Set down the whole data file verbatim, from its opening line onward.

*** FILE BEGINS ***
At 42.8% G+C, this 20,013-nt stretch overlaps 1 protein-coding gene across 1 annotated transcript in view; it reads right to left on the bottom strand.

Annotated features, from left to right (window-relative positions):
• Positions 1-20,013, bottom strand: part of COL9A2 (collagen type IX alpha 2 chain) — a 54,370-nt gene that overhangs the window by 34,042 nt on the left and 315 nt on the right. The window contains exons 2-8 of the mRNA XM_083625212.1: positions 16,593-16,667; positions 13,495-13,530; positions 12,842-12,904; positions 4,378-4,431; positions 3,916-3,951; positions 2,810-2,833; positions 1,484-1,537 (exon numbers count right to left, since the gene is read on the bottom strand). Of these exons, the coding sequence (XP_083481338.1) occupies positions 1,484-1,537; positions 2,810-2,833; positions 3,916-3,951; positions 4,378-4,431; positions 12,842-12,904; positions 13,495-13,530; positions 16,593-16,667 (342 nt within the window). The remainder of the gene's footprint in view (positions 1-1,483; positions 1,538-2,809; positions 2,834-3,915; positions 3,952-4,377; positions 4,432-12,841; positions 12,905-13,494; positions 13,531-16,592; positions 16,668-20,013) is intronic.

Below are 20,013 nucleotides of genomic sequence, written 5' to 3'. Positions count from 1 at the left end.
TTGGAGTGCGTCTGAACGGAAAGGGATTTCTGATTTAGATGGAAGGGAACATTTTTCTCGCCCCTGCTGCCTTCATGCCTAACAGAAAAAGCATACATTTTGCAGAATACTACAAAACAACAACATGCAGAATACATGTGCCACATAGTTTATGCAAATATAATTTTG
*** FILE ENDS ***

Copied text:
At 42.8% G+C, this 20,013-nt stretch overlaps 1 protein-coding gene across 1 annotated transcript in view; it reads right to left on the bottom strand.

Annotated features, from left to right (window-relative positions):
• Positions 1-20,013, bottom strand: part of COL9A2 (collagen type IX alpha 2 chain) — a 54,370-nt gene that overhangs the window by 34,042 nt on the left and 315 nt on the right. The window contains exons 2-8 of the mRNA XM_083625212.1: positions 16,593-16,667; positions 13,495-13,530; positions 12,842-12,904; positions 4,378-4,431; positions 3,916-3,951; positions 2,810-2,833; positions 1,484-1,537 (exon numbers count right to left, since the gene is read on the bottom strand). Of these exons, the coding sequence (XP_083481338.1) occupies positions 1,484-1,537; positions 2,810-2,833; positions 3,916-3,951; positions 4,378-4,431; positions 12,842-12,904; positions 13,495-13,530; positions 16,593-16,667 (342 nt within the window). The remainder of the gene's footprint in view (positions 1-1,483; positions 1,538-2,809; positions 2,834-3,915; positions 3,952-4,377; positions 4,432-12,841; positions 12,905-13,494; positions 13,531-16,592; positions 16,668-20,013) is intronic.

Below are 20,013 nucleotides of genomic sequence, written 5' to 3'. Positions count from 1 at the left end.
TTGGAGTGCGTCTGAACGGAAAGGGATTTCTGATTTAGATGGAAGGGAACATTTTTCTCGCCCCTGCTGCCTTCATGCCTAACAGAAAAAGCATACATTTTGCAGAATACTACAAAACAACAACATGCAGAATACATGTGCCACATAGTTTATGCAAATATAATTTTG